INTERVIEW with Dr. Nelson Ames

Medical Health Officer, Kootenays (retired)

 

1. How long have you been involved with the lead health issues in Trail? What has your role been? A: I have been involved for over 20 years, since 1988. Initially I was part of the UBC research team asked by the Ministry of Health to investigate child lead exposure concerns that had been identified by the local Medical Health Officer. Subsequent to the initial ‘Lead Study’ I was pleased to be offered the Kootenay Boundary Medical Health Officer position that I occupied until June 2009. I was a founding member of the Trail Community Lead Task Force and, subsequently, the Trail Area Health and Environment Committee (THEC).

2. What role does Interior Health play? What about the BC Ministry of Health? Health Canada? A: Public Health has been an active participant and funding partner since the inception of Task Force in 1990. Initially, the BC Ministry of Health provided public health services. In 1997, this role transferred to the Kootenay Boundary Community Health Services Society and, in 2001, to Interior Health. In 1988, the BC Ministry of Health allocated an annual amount of funding to Public Health to provide lead health services in Trail on an ongoing basis. This has covered core staffing and program expenses for the public health nurse responsible for lead health services. The regional Medical Health Officer has provided service as part of regular medical health officer duties. The Provincial Health Officer has maintained an active interest and professional supervisory role to the Medical Health Officer. The Federal Government, through its health and environment departments, provides guidance documents on acceptable exposures and measurable levels of contaminants.

3. What are the health risks from metals in the environment in Trail? Who is most at risk from a community health standpoint? Children? Elderly? A: In Trail, the most important health risks come from exposure to lead, arsenic and cadmium. Children are most at risk from lead exposure and the population at large is at risk from life long exposure to arsenic and cadmium.

Each of the three metals of concern can have theoretical health impacts on an exposed population. These health impacts have been actively looked for in the Trail population and have not been detected. Lead is a neurotoxin for developing brains and nervous systems. Arsenic and cadmium can cause lung cancer and arsenic can also cause skin cancer. Cadmium can also cause chronic kidney disease. For more information, please refer to the Family Health Fact Sheet and General FAQ questions on health risks from metals.

4. New scientific knowledge shows that low levels of lead may pose health risks. How confident are you that low levels of lead won’t affect children’s health in Trail? A: The Trail Area Health and Environment Committee continues to monitor the world literature on lead exposure. THEC accepts the scientific evidence that, at current levels of exposure, lead is having a health impact on the population of children living in Trail. However, the current exposure is so low that the impact is not detectable in individual children. We have never been able to attribute the health issues of a particular child to lead exposure. The main objective of the Trail Area Health & Environment Program is to lower lead exposure as much as possible. For more information, please refer to the Family Health Fact Sheet and General FAQ questions on health risks from lead.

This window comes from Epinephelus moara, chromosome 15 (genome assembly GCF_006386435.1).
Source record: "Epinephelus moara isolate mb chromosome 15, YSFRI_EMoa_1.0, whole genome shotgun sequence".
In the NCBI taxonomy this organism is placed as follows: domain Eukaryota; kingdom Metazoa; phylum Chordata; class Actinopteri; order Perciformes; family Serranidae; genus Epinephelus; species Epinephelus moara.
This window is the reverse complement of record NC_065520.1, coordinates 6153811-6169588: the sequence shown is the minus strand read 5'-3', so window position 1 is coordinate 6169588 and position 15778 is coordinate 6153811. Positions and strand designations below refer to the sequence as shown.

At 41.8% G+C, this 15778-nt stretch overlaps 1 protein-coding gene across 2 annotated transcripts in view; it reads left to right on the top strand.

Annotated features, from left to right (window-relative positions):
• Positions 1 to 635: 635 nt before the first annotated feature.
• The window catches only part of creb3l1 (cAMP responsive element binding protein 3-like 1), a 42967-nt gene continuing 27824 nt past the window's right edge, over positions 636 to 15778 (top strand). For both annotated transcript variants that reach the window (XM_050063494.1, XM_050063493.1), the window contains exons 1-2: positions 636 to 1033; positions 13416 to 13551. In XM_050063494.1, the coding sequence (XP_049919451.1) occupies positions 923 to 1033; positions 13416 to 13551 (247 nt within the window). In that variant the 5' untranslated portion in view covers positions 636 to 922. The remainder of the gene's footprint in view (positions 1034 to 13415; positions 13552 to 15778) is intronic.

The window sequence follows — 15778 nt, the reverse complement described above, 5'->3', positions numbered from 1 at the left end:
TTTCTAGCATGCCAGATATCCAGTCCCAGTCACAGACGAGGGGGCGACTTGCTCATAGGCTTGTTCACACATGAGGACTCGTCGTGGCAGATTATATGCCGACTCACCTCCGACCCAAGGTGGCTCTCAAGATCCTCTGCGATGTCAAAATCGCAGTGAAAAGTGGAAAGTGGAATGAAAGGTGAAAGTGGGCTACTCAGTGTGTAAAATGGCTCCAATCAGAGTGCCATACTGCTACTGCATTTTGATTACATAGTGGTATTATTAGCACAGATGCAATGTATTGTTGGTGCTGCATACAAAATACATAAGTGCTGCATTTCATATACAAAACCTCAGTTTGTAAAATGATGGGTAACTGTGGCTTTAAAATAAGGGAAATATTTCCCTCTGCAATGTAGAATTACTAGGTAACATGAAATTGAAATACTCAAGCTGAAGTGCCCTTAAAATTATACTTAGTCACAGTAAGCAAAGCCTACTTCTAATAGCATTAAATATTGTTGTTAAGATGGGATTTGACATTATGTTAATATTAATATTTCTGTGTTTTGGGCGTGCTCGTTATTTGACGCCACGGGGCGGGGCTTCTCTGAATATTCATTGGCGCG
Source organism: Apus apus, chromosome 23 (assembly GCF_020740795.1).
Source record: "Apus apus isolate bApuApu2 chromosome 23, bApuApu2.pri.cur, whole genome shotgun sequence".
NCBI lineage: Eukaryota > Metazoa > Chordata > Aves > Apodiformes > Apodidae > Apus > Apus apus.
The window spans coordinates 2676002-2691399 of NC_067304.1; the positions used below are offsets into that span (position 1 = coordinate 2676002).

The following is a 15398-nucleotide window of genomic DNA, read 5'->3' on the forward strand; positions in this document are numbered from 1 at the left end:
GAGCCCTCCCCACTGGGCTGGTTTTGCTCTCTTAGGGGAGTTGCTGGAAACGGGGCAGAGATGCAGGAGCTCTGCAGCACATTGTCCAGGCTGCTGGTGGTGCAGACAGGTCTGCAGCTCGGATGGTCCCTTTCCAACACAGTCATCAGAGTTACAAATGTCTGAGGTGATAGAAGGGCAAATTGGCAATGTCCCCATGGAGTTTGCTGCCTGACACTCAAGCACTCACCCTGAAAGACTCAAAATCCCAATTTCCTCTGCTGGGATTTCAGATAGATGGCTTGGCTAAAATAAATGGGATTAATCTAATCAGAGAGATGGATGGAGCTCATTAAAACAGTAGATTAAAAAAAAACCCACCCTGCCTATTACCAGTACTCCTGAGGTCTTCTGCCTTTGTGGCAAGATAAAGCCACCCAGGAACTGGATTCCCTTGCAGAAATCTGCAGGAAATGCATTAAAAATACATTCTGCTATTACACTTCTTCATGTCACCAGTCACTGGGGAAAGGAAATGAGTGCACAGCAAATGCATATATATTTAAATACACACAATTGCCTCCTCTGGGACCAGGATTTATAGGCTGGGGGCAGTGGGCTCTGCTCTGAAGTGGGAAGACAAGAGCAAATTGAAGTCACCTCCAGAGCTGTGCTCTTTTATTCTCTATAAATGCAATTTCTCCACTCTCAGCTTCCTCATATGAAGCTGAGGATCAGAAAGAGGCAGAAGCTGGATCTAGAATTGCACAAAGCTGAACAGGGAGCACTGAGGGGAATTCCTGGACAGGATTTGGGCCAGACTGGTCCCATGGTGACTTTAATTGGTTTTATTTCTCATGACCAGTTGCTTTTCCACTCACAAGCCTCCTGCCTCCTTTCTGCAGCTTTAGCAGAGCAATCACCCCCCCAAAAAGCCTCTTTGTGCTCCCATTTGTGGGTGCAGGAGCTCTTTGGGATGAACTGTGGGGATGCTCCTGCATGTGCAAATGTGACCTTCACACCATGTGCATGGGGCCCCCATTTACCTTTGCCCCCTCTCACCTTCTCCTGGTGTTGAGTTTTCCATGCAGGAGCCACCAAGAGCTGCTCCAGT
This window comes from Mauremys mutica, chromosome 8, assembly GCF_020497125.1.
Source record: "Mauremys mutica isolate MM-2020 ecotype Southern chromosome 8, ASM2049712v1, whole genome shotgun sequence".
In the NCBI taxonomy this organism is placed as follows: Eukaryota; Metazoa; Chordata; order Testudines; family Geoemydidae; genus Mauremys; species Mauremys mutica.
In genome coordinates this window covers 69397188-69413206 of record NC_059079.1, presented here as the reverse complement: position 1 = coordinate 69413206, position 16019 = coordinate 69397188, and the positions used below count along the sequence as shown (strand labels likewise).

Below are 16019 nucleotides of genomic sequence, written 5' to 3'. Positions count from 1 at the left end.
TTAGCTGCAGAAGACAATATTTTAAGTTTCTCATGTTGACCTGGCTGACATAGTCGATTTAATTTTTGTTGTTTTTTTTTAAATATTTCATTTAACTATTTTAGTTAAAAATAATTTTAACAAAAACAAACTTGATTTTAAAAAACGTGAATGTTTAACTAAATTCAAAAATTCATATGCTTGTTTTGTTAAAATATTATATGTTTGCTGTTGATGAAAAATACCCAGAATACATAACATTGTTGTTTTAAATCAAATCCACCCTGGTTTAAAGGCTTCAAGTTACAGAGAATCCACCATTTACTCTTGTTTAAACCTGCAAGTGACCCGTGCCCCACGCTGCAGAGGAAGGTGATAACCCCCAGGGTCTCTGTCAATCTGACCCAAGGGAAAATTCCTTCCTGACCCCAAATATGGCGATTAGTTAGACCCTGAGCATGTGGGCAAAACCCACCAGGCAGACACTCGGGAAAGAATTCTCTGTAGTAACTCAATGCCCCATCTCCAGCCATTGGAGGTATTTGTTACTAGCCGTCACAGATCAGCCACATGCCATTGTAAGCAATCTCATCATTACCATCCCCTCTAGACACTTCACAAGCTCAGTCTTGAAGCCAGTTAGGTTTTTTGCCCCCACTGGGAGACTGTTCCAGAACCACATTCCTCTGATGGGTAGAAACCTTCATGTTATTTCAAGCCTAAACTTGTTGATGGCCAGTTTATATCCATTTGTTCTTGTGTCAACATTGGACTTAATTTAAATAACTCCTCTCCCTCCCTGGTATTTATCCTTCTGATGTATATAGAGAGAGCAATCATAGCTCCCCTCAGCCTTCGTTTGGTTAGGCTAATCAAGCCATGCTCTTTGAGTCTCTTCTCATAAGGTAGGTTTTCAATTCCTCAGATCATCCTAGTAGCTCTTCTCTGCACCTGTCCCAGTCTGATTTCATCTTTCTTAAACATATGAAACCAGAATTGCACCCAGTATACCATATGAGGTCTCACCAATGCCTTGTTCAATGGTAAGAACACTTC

5. Is it safe to raise children in the Trail area? Would you raise your children in Trail if your employment brought you here? A: Knowing what I know about the Trail community I would not hesitate to live and raise my children in Trail. Acceptability of a health risk is a personal or family assessment and decision. Families assess and make decisions about potential health risks every day.

6. Has the Trail Area Health & Environment Program been effective? What has been done well and what improvements should be made? A: The Trail Area Health and Environment Committee is a unique partnership of key players. I am impressed that, after 20 years, it still collaborates diligently on the common purpose to reduce the exposure of the Trail population to heavy metals. I hope the citizens of Trail continue to volunteer to participate in this important work. As long as there is an operating smelter this issue will remain an important focus.

7. How has community health improved over the past 20 years? Are people generally healthy or are there still smelter-related health issues? If people are generally healthy, why do we need the health & environment program? A: The general measures of community health have not really changed relative to provincial measurements in the last 20 years. Without getting into specific measures, overall community health status in Trail is comparable to the BC average. Using current measures of the health of a population, BC is one of the healthiest places in the world. No smelter related health issues have been detected in the general population in Trail. Exposures to the contaminants of concern have dramatically reduced in the last 20 years.